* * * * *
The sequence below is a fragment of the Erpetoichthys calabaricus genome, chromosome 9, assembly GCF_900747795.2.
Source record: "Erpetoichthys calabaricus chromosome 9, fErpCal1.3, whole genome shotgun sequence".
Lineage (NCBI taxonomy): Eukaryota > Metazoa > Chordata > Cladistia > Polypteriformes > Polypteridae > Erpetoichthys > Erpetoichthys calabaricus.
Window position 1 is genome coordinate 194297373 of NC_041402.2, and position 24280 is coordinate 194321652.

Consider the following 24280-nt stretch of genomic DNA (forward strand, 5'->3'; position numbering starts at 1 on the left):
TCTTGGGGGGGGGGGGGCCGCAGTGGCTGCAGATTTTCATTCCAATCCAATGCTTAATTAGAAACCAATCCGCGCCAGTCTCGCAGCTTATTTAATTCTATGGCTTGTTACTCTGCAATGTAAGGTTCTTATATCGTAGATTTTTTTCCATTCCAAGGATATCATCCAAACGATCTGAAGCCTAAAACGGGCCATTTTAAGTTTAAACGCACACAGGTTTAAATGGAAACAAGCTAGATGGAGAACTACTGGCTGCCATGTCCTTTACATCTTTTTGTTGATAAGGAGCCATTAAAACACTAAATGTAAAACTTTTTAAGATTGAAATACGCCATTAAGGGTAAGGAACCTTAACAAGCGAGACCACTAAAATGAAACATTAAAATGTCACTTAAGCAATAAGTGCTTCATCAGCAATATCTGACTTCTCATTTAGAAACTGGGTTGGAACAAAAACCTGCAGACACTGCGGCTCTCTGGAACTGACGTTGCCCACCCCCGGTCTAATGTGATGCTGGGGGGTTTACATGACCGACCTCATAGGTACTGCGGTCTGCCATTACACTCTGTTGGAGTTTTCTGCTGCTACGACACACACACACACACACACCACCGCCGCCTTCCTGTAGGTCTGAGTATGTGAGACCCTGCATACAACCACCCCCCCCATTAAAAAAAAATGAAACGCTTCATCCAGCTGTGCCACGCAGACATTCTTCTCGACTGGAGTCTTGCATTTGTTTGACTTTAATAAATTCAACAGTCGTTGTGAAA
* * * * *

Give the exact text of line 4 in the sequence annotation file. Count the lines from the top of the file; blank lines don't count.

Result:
Window position 1 is genome coordinate 194297373 of NC_041402.2, and position 24280 is coordinate 194321652.